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On the road as a path to survival


Nomadland: Surviving America in the Twenty-First Century

By Jessica Bruder


251 pages, $26.95

Meet Linda May, a 60-year-old grandmother who is spending Thanksgiving alone in the beat-up trailer she calls home.

Like May, a growing number of Americans are giving up houses and apartments they can no longer afford and living instead in their "wheel estate" – vans, secondhand RVs, school buses, pickup campers or cars.

These are not wealthy retirees out to see America in glitzy mobile homes. Instead, they are living on the outer margins of society, dependent on patched-together vehicles, and in many cases, one precarious step away from living on the streets.

"People who never imagined being nomads are hitting the road," writes Jessica Bruder, a journalist and professor at Columbia University. "In a time of flat wages and rising housing costs, they have unshackled themselves from rent and mortgages as a way to get by. They are surviving America."

Bruder tells their story with gripping insight, detail and candor. In the hands of a fine writer, this is a terrific profile of a sub-culture that gets little attention, or is treated by the media as "a quirky hobby, rather than a survival strategy." Bruder says.

There are "tens of thousands" of people living in vehicles, many of them female and elderly, the author estimates. It is difficult to be more precise because many of these "workampers" use phony addresses to satisfy federal employment law.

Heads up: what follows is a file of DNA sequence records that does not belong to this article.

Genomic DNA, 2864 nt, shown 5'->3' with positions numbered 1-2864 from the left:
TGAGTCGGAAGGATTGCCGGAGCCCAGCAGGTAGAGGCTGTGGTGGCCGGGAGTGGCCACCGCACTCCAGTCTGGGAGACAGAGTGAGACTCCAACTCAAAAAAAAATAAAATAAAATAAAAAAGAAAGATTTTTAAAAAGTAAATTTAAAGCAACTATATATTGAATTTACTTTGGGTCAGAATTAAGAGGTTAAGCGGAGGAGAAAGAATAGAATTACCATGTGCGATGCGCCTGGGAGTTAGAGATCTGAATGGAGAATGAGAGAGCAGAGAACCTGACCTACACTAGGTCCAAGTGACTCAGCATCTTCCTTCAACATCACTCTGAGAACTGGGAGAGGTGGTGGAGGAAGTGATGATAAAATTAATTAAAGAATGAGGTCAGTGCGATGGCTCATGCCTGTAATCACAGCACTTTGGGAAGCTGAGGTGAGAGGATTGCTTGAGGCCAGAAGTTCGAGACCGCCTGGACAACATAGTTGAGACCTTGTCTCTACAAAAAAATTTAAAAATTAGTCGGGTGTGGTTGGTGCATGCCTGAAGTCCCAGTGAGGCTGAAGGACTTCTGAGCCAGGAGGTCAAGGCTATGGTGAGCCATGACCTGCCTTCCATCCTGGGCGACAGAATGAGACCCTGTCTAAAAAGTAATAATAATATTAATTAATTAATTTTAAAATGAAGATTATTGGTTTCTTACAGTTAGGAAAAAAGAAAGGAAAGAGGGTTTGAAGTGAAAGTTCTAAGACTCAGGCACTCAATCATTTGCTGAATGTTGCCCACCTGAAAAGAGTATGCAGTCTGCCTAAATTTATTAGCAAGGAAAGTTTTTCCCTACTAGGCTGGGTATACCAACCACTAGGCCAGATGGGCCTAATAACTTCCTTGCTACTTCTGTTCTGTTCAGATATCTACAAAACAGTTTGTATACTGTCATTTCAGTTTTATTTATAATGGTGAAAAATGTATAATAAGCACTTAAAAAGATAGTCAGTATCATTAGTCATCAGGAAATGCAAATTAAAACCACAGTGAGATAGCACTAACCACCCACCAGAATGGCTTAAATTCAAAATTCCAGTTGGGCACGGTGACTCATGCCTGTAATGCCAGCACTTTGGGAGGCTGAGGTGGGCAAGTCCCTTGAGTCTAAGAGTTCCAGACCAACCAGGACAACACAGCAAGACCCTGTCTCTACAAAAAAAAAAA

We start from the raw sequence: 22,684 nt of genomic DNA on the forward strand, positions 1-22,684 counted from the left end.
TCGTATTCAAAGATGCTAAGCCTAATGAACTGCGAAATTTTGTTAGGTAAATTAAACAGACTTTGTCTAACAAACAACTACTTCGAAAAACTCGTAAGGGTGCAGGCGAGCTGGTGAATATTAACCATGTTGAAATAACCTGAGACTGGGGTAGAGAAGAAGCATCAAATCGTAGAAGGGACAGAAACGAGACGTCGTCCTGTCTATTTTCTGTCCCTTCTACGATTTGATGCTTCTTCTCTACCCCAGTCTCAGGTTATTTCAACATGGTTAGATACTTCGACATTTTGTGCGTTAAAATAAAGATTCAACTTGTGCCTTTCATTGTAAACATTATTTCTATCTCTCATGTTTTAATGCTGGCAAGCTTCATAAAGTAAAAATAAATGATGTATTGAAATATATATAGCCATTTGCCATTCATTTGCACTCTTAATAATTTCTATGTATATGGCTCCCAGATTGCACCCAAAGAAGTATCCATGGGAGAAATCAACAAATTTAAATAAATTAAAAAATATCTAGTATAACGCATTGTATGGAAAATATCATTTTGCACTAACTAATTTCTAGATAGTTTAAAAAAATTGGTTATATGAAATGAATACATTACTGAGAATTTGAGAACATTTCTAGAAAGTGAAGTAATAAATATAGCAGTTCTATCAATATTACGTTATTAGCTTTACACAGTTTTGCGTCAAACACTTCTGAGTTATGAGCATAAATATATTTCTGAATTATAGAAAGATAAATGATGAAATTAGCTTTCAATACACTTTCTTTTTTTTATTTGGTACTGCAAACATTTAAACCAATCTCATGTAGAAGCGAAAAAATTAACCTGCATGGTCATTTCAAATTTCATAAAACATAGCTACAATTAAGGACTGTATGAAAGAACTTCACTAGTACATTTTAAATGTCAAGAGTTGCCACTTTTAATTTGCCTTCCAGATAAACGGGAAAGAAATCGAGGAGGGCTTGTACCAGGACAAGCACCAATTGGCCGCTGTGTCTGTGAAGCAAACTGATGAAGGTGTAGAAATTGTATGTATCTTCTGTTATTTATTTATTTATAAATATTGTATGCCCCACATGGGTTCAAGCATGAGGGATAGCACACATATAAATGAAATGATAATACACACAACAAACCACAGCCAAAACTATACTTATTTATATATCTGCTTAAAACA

Roaming the country as seasonal workers, they pick raspberries in Vermont and apples in Washington, operate rides at amusement parks, take tickets at NASCAR races, guard the gates of Texas oil fields and give tours at fish hatcheries. distribution centers rely heavily on these workampers to keep packages moving during the holiday season. Linda May chose to work an overnight shift at an Amazon warehouse in order to earn an extra 75 cents an hour – boosting her pay to $12.25 an hour – and to be eligible for overtime. She quickly learned why generic pain-relief pills were offered free to workers in wall-mounted dispensers. (Brand name products, however, were available only for sale in the break room.)

"Apart from walking up and down endless aisles, she was bending lifting, squatting, reaching, climbing and descending stairs, all the while traversing a warehouse the size of 13 football fields," Bruder writes.

In winter, huge throngs of nomads gather in Quartsize, Ariz., a town with three small motels and more than 70 RV camps. They sell odds and ends, work as cashiers, gather around campfires, ride three wheel bikes and attend informal classes on auto repair, constructing toilets, dealing with visits by police and obtaining cut-rate dentistry in a Mexican border town. The London Financial Times called it "one of America's most bizarre and seriously demented places."

Determined to directly experience life as a motorized nomad, Bruder bought a beat-up van and slept at truck stops, Walmart Supercenters, a casino, an abandoned gas station, barren deserts and suburban streets.

In addition to fear and loneliness, she learned, nomads have to make accommodations that would otherwise seem outrageous.

While having supper in a neighbor's van, Bruder placed her food tray on a sealed and covered toilet bucket. "Back home, I realized, that impromptu table might have bothered me," she wrote. "Here it was a detail that dissolved in the background. We were in a tight space, just using what we had."

Peter Simon is a retired Buffalo News education reporter.

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